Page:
get_model() exists. And even though they’re documented, a lot of people still don’t realize how easy it is for one Django application to expose functionality to others through things like context processors.
And as far as I know there really aren’t any good examples of what, to me, is the greatest strength of Django: the notion of truly “pluggable” applications. This site — just this site, that you see here — uses over a dozen different applications, each of which encapsulates one particular piece of functionality in a reusable way. If I need comment moderation on something that isn’t a blog, I can just reuse the same application that’s doing it here. If I need tagging for something that isn’t a collection of links posted to
del.icio.us, I can just reuse the same application that’s doing it here. Everybody realizes that you can use and reuse the admin interface or the auth system, but because those come bundled with Django I think it takes a lot of people (myself included) longer to realize that any Django application can be made generic and reusable like that.
We’ve been doing that for years at World Online, where our entire platform is based around plugging applications together like this, but unless you pony up for an Ellington license you might never know that’s how it works. And that’s a shame, because the level of pluggability a well-designed Django application offers is really what makes Django such a great tool, at least to me.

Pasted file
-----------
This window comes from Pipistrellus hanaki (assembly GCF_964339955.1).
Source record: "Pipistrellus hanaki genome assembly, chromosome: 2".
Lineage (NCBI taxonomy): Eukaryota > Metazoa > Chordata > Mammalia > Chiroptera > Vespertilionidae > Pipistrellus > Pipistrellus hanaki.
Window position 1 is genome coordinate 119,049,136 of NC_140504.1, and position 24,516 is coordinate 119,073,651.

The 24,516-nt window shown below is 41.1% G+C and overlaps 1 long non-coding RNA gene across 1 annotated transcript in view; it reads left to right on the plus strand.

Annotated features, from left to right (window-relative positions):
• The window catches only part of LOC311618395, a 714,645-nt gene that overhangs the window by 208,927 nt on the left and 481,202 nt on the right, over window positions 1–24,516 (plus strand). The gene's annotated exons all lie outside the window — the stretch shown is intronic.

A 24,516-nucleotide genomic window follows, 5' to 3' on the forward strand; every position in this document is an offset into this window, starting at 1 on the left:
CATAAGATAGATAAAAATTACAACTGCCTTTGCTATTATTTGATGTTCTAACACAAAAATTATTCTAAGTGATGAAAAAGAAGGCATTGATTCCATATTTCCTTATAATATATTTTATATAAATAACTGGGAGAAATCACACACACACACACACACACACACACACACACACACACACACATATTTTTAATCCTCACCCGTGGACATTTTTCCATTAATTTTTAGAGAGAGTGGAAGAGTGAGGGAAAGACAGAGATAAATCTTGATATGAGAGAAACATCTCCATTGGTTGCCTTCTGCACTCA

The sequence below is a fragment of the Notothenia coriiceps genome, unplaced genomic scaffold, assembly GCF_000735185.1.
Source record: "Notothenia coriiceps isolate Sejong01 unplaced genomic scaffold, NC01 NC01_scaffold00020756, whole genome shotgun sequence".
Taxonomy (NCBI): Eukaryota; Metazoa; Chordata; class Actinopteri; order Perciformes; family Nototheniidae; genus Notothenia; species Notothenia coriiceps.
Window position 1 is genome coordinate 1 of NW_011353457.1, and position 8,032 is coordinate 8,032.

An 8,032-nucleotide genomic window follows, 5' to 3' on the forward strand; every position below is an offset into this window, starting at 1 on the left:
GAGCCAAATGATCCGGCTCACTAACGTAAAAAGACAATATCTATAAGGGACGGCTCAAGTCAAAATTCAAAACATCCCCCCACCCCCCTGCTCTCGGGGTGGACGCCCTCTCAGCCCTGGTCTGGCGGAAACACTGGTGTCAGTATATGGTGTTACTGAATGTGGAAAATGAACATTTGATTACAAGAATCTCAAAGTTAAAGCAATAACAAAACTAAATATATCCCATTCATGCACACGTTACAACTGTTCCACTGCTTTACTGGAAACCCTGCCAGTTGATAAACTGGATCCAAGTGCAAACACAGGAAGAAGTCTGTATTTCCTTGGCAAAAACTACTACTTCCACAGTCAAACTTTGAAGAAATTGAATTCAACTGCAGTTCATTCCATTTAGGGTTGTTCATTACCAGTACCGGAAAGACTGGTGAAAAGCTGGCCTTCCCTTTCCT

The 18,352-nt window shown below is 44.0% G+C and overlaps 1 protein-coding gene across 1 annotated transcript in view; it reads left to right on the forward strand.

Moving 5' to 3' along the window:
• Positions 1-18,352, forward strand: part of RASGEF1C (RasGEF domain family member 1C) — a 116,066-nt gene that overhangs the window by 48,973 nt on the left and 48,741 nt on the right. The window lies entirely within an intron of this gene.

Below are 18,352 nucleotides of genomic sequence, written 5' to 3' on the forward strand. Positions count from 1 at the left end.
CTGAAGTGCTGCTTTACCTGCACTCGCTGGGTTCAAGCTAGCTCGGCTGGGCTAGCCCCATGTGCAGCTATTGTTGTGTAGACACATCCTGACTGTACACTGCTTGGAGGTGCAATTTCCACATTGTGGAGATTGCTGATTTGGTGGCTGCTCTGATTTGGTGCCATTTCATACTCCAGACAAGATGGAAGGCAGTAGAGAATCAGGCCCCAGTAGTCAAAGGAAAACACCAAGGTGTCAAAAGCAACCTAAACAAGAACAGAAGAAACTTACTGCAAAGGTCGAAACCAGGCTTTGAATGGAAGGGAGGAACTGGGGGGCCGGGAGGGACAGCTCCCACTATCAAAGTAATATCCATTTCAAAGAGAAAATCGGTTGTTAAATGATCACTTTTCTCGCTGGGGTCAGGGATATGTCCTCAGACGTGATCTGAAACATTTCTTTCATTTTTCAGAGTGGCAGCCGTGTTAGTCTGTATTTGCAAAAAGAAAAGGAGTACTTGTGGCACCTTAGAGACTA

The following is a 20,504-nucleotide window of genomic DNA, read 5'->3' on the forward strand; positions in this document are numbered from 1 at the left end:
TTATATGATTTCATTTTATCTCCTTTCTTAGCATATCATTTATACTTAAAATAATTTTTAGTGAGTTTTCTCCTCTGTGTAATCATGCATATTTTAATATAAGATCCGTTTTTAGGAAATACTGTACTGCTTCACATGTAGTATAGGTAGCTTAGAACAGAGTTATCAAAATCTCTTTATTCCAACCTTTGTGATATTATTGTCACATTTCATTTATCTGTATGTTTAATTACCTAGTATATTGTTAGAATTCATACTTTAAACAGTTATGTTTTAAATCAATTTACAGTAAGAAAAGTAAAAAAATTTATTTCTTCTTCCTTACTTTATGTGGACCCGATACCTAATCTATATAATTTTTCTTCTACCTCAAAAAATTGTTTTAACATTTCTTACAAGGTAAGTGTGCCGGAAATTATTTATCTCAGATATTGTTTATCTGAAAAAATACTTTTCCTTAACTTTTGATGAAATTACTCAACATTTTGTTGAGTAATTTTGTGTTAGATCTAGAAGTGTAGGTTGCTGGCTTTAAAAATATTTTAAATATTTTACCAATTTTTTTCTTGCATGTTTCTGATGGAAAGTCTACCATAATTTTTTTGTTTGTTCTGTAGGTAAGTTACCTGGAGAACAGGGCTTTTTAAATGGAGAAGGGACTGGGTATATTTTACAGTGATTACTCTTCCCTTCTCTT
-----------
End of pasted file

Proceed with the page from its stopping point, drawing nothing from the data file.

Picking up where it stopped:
Maybe the best example is by way of comparison to a non-Python framework: when Django first appeared I was playing with Rails, and the available options for this sort of reusable functionality in Rails all, frankly, sucked: engines and plugins and what-have-you, and none of it was really elegant. When I realized the level of reusability Django’s architecture enabled, it was literally a revelation, but I had to come to that realization on my own: it’s not really explained anywhere in the official documentation. When Adrian mentioned it at the “Snakes and Rubies” talk, it got Rails people to sit up and pay attention. But to this day the official tutorial develops one application, and then hands you over to the reference docs.
How and why
I think that if we’re going to talk about “conceptual integrity”, whatever that actually means, these sorts of discussions need to come to the forefront: given the architectural choices the framework has made, what does the big picture look like and how does it make web development easier or faster? Given the trade-offs made in the overall design, what sorts of patterns of development emerge and how are they helpful?
Or, succinctly, why this set of philosophies and trade-offs, and not that set? Why did the framework’s developers think these were useful choices to make, and how do they affect me as I’m developing applications?
Ultimately, I think that’s where any sense of conceptual integrity has to come from, and I don’t know that any of the new-ish Python frameworks — Django, TurboGears or Pylons — are doing a great job of explaining it just yet.